While other bloggers are gearing up with their Orange, white, green colour coded post for Independence day, I am posting this Aadi Pooram special. Aadi Pooram was last week. Yeah, I am slow like that. So this sweet somas was a revelation to me and is far better than the store bought ones. No, really. This is not a standard blogger phrase (“better than store-bought”) that I am using here although I’ve been guilty of using it too before. This somas really, truly is better and I’ll never be buying them from stores again. What I really love about this somas is the filling. The filling is a very un-assuming combination of roasted coconut, poppy seeds, cashew nuts and sugar. Poppy seeds! I thought. I’ve never been too fond of the store-bought somas, so last week, when we were making these somas for Aadi Pooram, I really didn’t expect much out of it. I was so wrong. I loved these somas. The poppy seeds took the somas to another level adding crunch and a wonderful nutty flavour to the somas.
I made these somas alongside my Maamiyaar and I learnt real-time the somas-making process. I am really happy at these times for the joint-family setup. You’ll need patience however to make these somas, especially if you’re making large batches like we did that day. We slogged the previous night making these sweet somas, Murrukku, Coconut burfi, Boondi Laddu and variety rices for Aadi Pooram. It was heady, cooking up all these dishes and I was really excited. I get a great kick out of large scale cooking. This wasn’t large scale at all actually. But it was larger than usual.
There are a few things to keep in mind to get those lovely crisp, puffed up somas. The dough has to be really soft and well kneaded. So knead like crazy. Use only a small lemon sized ball of dough for a somas. Roll it out really thin, so thin that you’re able to see your hand if placed beneath the rolled out disc. To do this, you’ll need to flour your rolling surface generously.
These somas are traditionally done for Seemandham (baby showers). Aadi Pooram is when we celebrate Amman’s Seemandham. We offer these sweets and variety rices (the traditional Seemandham Menu) to Amman. Amman is adorned with coloured glass bangles and Temples distribute coloured glass bangles to devotees too. Head here or here for more on Aadi.
Prep time: 1-1/2 hours
Cooking time: 30 mins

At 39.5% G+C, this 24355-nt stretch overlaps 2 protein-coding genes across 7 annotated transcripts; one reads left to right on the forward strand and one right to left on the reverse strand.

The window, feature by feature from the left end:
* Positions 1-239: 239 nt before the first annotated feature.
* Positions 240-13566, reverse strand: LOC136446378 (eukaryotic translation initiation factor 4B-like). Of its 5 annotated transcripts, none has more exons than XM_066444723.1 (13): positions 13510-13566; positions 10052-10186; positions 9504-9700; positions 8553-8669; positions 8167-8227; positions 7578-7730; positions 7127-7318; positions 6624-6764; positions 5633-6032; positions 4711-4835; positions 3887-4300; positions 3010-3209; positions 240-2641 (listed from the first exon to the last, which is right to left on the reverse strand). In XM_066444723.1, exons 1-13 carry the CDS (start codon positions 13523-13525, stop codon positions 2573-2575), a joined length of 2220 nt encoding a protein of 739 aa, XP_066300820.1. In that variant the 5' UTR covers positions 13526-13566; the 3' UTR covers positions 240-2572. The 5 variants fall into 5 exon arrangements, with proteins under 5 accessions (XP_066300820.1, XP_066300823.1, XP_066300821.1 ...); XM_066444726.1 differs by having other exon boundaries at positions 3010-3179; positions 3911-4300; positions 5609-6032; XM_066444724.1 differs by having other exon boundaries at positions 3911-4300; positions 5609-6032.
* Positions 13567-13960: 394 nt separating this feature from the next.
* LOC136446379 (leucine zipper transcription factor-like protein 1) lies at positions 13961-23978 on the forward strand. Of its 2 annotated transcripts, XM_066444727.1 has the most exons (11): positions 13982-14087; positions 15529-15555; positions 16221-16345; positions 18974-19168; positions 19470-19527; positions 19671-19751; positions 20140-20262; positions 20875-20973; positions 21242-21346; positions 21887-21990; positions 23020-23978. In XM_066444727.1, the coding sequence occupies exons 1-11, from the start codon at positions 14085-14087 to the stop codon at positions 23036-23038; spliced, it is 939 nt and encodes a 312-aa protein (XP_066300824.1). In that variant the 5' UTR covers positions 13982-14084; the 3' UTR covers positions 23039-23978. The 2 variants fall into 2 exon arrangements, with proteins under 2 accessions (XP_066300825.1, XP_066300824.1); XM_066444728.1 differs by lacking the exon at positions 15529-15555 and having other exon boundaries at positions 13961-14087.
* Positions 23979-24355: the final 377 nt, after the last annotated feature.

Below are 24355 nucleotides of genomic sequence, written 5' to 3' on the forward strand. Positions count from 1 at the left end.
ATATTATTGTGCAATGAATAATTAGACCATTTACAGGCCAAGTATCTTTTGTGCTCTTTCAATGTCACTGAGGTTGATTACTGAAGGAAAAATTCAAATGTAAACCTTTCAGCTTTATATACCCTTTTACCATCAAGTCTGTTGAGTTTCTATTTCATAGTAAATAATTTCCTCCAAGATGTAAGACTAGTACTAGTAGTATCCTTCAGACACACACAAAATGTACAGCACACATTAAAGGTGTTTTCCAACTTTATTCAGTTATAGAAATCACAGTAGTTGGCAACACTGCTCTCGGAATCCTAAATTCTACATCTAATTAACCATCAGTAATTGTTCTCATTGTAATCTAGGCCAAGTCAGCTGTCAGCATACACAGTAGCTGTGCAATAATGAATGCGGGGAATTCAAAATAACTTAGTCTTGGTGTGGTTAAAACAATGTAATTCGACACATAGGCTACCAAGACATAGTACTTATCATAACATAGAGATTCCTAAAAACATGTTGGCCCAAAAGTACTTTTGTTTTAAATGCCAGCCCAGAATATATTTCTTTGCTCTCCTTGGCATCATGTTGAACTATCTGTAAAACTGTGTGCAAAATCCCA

Makes – 30 somas
Oil – as necessary for deep frying
Ingredients for the Dough
Maida/All purpose flour – 3 cups + 1/2 cup for dusting
Sunflower Oil – 2 tsp
Warm Salted water – as necessary
Ingredients for the filling
Grated coconut – 1-1/2 cups
Sugar – 2 cups
Poppy seeds/Khus Khus seeds – 3 tbsp
Cashew-nuts – ¾ cup
Ghee – 1/4 cup
1. For the dough, take the flour in a large bowl and add oil. Add salted warm water little at time to make a soft dough. Knead well for 10 minutes and let it rest for an hour.
2. For the filling, dry roast the grated coconut in a kadai on low heat for about 5 minutes. Stop when it starts colouring. Transfer to a bowl.
3. In the same kadai, heat ghee and roast the cashew-nuts till golden brown. Remove the roasted cashew nuts with a slotted spoon and dump them on the roasted coconut.
4. In the remaining ghee, add the poppy seeds and let roast till they pop – about 2-3 minutes. Transfer the roasted poppy seeds to the coconut mixture.
5. Add sugar to the coconut mixture and mix well with a spoon. Your somas filling is ready.
6. Before assembling the somas, knead the dough again for 5-10 minutes. Pinch a small lemon sized ball of the dough. Cover the remaining dough with a wet cloth to keep the dough from drying out. Dust a rolling surface generously with flour and roll out the ball of dough into a large chappathi sized disc. Flip over in between and dust with flour to prevent it from sticking to the surface. The disc has to be really thin, when placed on your hand you should be able to see your hand through it.
7. Spoon about 2 tablespoons of the coconut filling onto the centre of the disc and fold the circle in half with the filling in the middle. Press the edges together with your index finger to firmly secure the somas. Trim the outer edge of the somas with a fluted cutter or pizza cutter. Place on butter-paper or bamboo moram to avoid the somas sticking to the surface. Repeat with the rest of the dough and filling to make more somas.
8. Deep fry the somas in oil in batches till golden brown and puffed. Remove onto absorbent paper. When cool store in air-tight boxes for upt0 2 weeks.
1. Don’t spoon more than 2 tablespoons of the filling into the somas. Make sure to seal the edges of the somas firmly. If the filling emerges out during frying, it’ll mess up the oil.
2. After filling and sealing, place the somas on butter paper or a bamboo moram so that it doesn’t stick to the surface. Handle very carefully. The somas will be like muslin cloth now and the filling will not take up the entire somas. That is fine. That is how it should be.